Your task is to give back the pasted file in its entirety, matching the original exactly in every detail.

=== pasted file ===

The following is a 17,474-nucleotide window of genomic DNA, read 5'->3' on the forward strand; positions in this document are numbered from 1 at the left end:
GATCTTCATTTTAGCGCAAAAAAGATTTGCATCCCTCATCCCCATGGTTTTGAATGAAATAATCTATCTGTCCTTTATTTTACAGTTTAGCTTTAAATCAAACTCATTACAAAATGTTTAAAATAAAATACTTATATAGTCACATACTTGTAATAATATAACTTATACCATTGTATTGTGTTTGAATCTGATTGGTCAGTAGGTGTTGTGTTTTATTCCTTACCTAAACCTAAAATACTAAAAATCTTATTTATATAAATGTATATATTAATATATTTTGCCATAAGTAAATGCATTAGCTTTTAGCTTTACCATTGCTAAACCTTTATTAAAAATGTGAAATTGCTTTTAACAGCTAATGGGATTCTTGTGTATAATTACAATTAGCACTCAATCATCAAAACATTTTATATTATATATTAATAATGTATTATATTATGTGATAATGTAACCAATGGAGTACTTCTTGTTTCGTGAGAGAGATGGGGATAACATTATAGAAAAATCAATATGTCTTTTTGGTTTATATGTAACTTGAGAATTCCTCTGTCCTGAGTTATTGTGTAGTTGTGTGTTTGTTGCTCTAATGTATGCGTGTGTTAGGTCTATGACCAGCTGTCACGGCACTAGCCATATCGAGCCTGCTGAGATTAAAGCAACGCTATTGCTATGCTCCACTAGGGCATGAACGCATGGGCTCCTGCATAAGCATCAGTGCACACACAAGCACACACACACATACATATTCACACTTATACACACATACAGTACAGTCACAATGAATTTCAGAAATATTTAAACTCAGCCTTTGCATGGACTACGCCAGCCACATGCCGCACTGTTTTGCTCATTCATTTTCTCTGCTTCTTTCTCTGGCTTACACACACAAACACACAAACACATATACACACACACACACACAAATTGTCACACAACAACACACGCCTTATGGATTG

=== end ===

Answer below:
The following is a 17,474-nucleotide window of genomic DNA, read 5'->3' on the forward strand; positions in this document are numbered from 1 at the left end:
GATCTTCATTTTAGCGCAAAAAAGATTTGCATCCCTCATCCCCATGGTTTTGAATGAAATAATCTATCTGTCCTTTATTTTACAGTTTAGCTTTAAATCAAACTCATTACAAAATGTTTAAAATAAAATACTTATATAGTCACATACTTGTAATAATATAACTTATACCATTGTATTGTGTTTGAATCTGATTGGTCAGTAGGTGTTGTGTTTTATTCCTTACCTAAACCTAAAATACTAAAAATCTTATTTATATAAATGTATATATTAATATATTTTGCCATAAGTAAATGCATTAGCTTTTAGCTTTACCATTGCTAAACCTTTATTAAAAATGTGAAATTGCTTTTAACAGCTAATGGGATTCTTGTGTATAATTACAATTAGCACTCAATCATCAAAACATTTTATATTATATATTAATAATGTATTATATTATGTGATAATGTAACCAATGGAGTACTTCTTGTTTCGTGAGAGAGATGGGGATAACATTATAGAAAAATCAATATGTCTTTTTGGTTTATATGTAACTTGAGAATTCCTCTGTCCTGAGTTATTGTGTAGTTGTGTGTTTGTTGCTCTAATGTATGCGTGTGTTAGGTCTATGACCAGCTGTCACGGCACTAGCCATATCGAGCCTGCTGAGATTAAAGCAACGCTATTGCTATGCTCCACTAGGGCATGAACGCATGGGCTCCTGCATAAGCATCAGTGCACACACAAGCACACACACACATACATATTCACACTTATACACACATACAGTACAGTCACAATGAATTTCAGAAATATTTAAACTCAGCCTTTGCATGGACTACGCCAGCCACATGCCGCACTGTTTTGCTCATTCATTTTCTCTGCTTCTTTCTCTGGCTTACACACACAAACACACAAACACATATACACACACACACACACAAATTGTCACACAACAACACACGCCTTATGGATTG